• Get their career on a positive track.
  • Have the ability and the tools to deal with opposition and usually wins in a conflict.
  • Conserve their energy and focus it on worthwhile issues.
  • Avoid being blindsided or facing unpleasant outcomes.

What We Hate About Office Politics

Office politics is often badly perceived because it can be cruel, be viewed as being calculated and manipulative.

Sometimes, office politics is a dangerous and corrosive game but it is a game. It is part of human nature, a social activity, a marathon and not a sprint.

It is often used to sabotage, to manipulate, to deflect or to create a conflict between people.

Therefore, it is not for the faint of heart. Before starting, you must make sure that you are robust, are not dependent on people or other external factors, that you are emotionally detached from your work and that you can clearly separate your identity from your job.

Furthermore, keep in mind that abusing power on the long run does not lead to success.

Principle #1: Defining your purpose

Having greater goals in life will help you sustain and overcome opposition, avoid being pushed around by people or events. Your ultimate goals can be:

  • staying at a company and getting your pay check to ensure your lifestyle and to guarantee financial stability.
  • staying at a company, evolving, building healthy relationships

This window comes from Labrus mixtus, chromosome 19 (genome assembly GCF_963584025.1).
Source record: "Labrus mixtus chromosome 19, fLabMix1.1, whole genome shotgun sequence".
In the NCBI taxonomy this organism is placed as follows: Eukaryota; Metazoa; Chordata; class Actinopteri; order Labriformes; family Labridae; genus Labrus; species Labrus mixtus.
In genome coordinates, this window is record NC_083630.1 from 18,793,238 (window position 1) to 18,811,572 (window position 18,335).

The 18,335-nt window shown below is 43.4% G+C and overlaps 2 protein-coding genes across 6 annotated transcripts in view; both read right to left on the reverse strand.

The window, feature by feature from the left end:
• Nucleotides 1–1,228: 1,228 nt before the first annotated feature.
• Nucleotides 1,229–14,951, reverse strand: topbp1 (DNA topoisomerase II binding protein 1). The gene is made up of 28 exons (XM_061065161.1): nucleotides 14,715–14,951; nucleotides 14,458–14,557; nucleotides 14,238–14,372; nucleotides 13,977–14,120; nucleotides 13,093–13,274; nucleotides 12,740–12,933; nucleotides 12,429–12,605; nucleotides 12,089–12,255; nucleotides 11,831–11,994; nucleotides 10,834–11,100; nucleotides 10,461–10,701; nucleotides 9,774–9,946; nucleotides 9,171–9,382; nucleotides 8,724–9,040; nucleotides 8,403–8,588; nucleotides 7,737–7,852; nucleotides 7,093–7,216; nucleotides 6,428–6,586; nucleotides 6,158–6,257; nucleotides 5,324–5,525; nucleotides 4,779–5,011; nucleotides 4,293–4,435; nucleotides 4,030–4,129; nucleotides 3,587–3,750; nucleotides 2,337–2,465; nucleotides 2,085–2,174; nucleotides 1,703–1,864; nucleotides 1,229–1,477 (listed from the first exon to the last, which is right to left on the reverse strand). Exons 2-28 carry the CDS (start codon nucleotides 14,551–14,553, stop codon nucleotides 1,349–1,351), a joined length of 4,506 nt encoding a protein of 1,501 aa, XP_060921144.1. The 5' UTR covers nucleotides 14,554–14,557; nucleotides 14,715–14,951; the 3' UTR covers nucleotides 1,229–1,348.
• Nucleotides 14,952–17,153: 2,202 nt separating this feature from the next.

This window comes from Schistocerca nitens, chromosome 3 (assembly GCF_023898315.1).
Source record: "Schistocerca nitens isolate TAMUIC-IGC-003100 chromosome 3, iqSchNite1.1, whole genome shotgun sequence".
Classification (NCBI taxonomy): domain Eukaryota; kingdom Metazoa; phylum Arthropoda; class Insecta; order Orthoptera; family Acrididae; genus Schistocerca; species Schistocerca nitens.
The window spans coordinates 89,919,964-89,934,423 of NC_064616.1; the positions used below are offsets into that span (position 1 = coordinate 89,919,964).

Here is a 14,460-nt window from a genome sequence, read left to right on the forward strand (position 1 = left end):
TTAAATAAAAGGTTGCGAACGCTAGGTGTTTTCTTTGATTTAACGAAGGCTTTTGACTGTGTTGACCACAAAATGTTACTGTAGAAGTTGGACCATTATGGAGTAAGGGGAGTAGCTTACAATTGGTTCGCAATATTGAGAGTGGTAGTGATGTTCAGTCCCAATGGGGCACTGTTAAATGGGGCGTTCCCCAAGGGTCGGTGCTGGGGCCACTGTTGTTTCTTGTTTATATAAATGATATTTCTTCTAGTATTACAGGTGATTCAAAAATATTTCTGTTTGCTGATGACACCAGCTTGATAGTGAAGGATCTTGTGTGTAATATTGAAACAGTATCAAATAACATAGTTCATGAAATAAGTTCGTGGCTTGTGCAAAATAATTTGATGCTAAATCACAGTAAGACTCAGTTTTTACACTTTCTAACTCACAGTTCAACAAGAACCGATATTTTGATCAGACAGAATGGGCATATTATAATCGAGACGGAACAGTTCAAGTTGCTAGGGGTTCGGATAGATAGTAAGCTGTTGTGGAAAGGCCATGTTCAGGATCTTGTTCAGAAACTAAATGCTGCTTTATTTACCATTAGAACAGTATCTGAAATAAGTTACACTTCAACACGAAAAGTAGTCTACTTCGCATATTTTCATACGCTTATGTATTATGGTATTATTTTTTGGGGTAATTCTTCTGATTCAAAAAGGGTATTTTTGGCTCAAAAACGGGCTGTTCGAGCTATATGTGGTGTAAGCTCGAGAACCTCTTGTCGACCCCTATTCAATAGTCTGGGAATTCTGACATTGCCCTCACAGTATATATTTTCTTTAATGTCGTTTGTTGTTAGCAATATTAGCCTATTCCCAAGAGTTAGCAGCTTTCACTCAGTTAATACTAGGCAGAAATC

• Living the company and finding better

Either way, set realistic goals, expectations for yourself. Next, stay focus on your goals, use your goals to guide your decisions and your behavior.

Principle #2: Know your strengths, weaknesses and limits

Politics and power will challenge your weaknesses.

Understanding your strengths and weaknesses will help you assess your worth, appreciate your contributions at work and determine whether or not you can run with horses. This will also help you identify them in others, understand them, maximize their potential and forgive their weaknesses.

To be effective at office politics, don’t directly demonstrate or enunciate your strengths or weaknesses. It is best to wait for the right moment to do so.

In addition, you must seek to enhance your performance, your productivity, to develop competencies that are hard to acquire or hard to replace. and to deliver great results. Then, discreetly promote your results.

Principle #3: Maintaining your leadership capabilities